also Francis v. Booz, Allen & Hamilton, Inc., 452 F.3d 299, 302 (4th Cir. 2006). A material fact
is one that “might affect the outcome of the suit under the governing law.” Spriggs v. Diamond
Auto Glass, 242 F.3d 179, 183 (4th Cir. 2001) (quoting Anderson v. Liberty Lobby, Inc., 477
U.S. 242, 248 (1986)). A dispute of material fact is only “genuine” if sufficient evidence
favoring the non-moving party exists for the trier of fact to return a verdict for that party.
Anderson, 477 U.S. at 248–49. However, the nonmoving party “cannot create a genuine issue of
material fact through mere speculation or the building of one inference upon another.” Beale v.
Hardy, 769 F.2d 213, 214 (4th Cir. 1985). The Court may rely on only facts supported in the
record, not simply assertions in the pleadings, to fulfill its “affirmative obligation . . . to prevent
‘factually unsupported claims or defenses’ from proceeding to trial.” Felty v. Graves–Humphreys
Co., 818 F.2d 1126, 1128 (4th Cir. 1987) (quoting Celotex, 477 U.S. at 323–24). When ruling on
a motion for summary judgment, “[t]he evidence of the non-movant is to be believed, and all
justifiable inferences are to be drawn in [his] favor.” Anderson, 477 U.S. at 255.
When a party fails “to file counter-affidavits or other responsive material [after being]
alerted to the fact that his failure to so respond might result in the entry of summary judgment
against him,” it may be proper to proceed with summary judgment. Roseboro v. Garrison, 528
F.2d 309, 310 (4th Cir. 1975). Accordingly, the Court will treat Plaintiff’s motion as unopposed,
while recognizing that a motion “will not be granted automatically simply because [it is
unopposed],” 5 Charles Alan Wright & Arthur R. Miller, Federal Practice & Procedure § 1190
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(3d ed. West 2010), and the movant must still demonstrate that it is entitled to judgment as a
matter of law, Custer v. Pan Am. Life Ins. Co., 12 F.3d 410, 416 (4th Cir. 1993)).
The Policy at issue here is a marine insurance policy subject to the Court’s admiralty
jurisdiction. See United States v. Tug Marine Venture, 101 F. Supp. 2d 378, 381 (D. Md. 2000).
When interpreting marine insurance policies, state law applies unless (1) a federal statute speaks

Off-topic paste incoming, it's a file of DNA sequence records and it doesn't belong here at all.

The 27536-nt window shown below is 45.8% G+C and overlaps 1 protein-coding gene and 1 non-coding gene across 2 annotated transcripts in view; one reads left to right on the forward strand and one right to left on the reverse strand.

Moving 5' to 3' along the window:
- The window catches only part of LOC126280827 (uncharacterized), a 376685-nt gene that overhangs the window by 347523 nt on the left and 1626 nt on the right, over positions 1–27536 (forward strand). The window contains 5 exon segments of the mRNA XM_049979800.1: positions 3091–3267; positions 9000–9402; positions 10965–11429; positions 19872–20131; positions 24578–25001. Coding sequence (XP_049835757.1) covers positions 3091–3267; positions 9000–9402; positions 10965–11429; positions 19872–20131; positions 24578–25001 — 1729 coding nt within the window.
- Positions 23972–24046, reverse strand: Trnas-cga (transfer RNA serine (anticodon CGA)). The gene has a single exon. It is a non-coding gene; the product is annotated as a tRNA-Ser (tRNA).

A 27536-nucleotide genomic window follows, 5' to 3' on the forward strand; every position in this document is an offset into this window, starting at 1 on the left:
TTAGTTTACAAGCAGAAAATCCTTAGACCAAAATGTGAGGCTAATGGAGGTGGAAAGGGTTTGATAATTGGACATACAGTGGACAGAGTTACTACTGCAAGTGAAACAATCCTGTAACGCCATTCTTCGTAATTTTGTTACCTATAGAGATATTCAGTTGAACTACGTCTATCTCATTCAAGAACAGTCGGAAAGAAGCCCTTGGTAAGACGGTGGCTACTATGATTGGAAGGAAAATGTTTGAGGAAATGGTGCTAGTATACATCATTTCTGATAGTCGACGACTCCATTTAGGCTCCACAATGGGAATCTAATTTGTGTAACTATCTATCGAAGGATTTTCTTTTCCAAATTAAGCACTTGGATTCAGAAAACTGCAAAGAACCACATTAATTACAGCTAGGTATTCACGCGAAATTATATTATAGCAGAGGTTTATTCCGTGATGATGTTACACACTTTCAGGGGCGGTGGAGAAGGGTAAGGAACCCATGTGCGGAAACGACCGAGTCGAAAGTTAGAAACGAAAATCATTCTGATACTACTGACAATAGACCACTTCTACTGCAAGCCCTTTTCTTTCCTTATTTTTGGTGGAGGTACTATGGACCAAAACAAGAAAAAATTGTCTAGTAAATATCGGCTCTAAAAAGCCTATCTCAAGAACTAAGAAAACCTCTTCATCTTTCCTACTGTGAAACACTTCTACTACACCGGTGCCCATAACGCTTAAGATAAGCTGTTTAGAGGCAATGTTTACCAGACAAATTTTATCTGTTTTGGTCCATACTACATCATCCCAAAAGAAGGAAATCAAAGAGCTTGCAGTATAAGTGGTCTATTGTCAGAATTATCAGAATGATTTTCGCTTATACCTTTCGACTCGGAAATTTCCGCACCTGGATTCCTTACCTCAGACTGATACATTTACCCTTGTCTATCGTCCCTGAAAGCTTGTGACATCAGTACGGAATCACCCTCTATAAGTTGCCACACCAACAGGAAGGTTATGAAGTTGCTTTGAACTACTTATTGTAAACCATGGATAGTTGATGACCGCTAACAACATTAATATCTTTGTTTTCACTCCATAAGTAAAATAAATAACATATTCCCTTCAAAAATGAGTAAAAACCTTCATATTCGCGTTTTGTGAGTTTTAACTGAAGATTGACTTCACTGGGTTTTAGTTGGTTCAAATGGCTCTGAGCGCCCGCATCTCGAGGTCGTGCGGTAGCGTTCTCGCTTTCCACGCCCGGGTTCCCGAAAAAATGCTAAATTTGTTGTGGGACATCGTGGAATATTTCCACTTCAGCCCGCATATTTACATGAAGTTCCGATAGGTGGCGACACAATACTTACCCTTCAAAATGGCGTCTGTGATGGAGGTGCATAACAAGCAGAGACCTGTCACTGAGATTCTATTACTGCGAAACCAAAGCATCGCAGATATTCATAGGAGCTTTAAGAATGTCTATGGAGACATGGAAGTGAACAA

to the question or (2) there is an applicable judicially-created admiralty rule. Nat’l Liab. & Fire
Ins. Co. v. Rooding, No. CV ELH-15-2572, 2017 WL 281994, at *6 (D. Md. Jan. 23, 2017)
(citing Wilburn Boat Co v. Fireman’s Fund Ins. Co., 348 U.S. 310, 313–14 (1955)). The Court is
not aware of a specific and controlling federal rule and will therefore apply state law.
Federal maritime choice-of-law rules govern which state’s law to apply. Commercial
Union Ins. Co. v. Flagship Marine Servs., Inc., 190 F.3d 26, 30 (2d Cir. 1999). “It is well
established under federal maritime law that absent a compelling reason of public policy, a freely
negotiated choice-of-law clause in a maritime contract should be enforced.” Triton Marine Fuels
Ltd., S.A. v. M/V PACIFIC CHUKOTKA, 575 F.3d 409, 413 (4th Cir. 2009).2 The Policy at issue
here contains a choice-of-law clause. ECF No. 12-3 at 16. Section V, Paragraph M of the Policy
provides in part, “[t]his policy is to be construed under the United States federal admiralty law.
In the absence of controlling United States federal admiralty law, this policy is to be construed
As discussed in Am. S.S. Owners’ Mut. Prot. & Indem. Ass’n, Inc. v. Dann Ocean Towing, Inc., other circuits have
articulated the standard differently, finding that a choice-of-law clause is enforceable unless (1) that jurisdiction has
no substantial relationship to the parties or the transaction or (2) that jurisdiction’s law conflicts with the
fundamental purposes of maritime law. No. CIV. CCB-08-2195, 2012 WL 1565141, at *2 (D. Md. May 1, 2012),
aff'd sub nom. Am. Steamship Owners Mut. Prot. & Indem. Ass'n, Inc. v. Dann Ocean Towing, Inc., 756 F.3d 314
(4th Cir. 2014); see, e.g., Am. S.S. Owners Mut. Prot. & Indem. Ass’n, Inc. v. Henderson, No. 10 CIV. 8033 PGG,
2013 WL 1245451, at *3 (S.D.N.Y. Mar. 26, 2013). However, as in that case, the choice-of-law clause in the Policy
at issue here would be valid and enforceable under either standard. Defendant resides in South Carolina, and thus the
jurisdiction has a substantial relationship to the parties. There is no conflict between South Carolina law and the
purposes of maritime law.
Case 8:19-cv-01457-GJH Document 14 Filed 01/08/21 Page 6 of 8
under the laws of the state . . . listed in the Declaration Page as ‘your’ address[.]” Id. Defendant’s
address is in South Carolina. Id. at 1. Thus, because there is no “compelling reason of public
policy” counseling otherwise, South Carolina law applies.
The Court next turns to whether, under South Carolina law, Defendant was given proper
notice of the Policy’s cancellation, such that the Policy was not in effect on June 30, 2018. Under
South Carolina law, actual receipt of a notice to cancel is not required “[w]here the clause
applicable to the insurer’s right to cancel the policy provides for the exercise of such right by
mailing of notice to the insured’s address, or contains substantially similar language[.]” Moore v.
Palmetto Bank, 238 S.C. 341, 345 (1961). South Carolina courts have required actual notice only
where the method of notice stated in the policy was ambiguous—for example, where the
insurance policy provision stated that the insurance company could cancel the policy “by giving
to the insured a five days’ written notice of cancellation” rather than specifying that the notice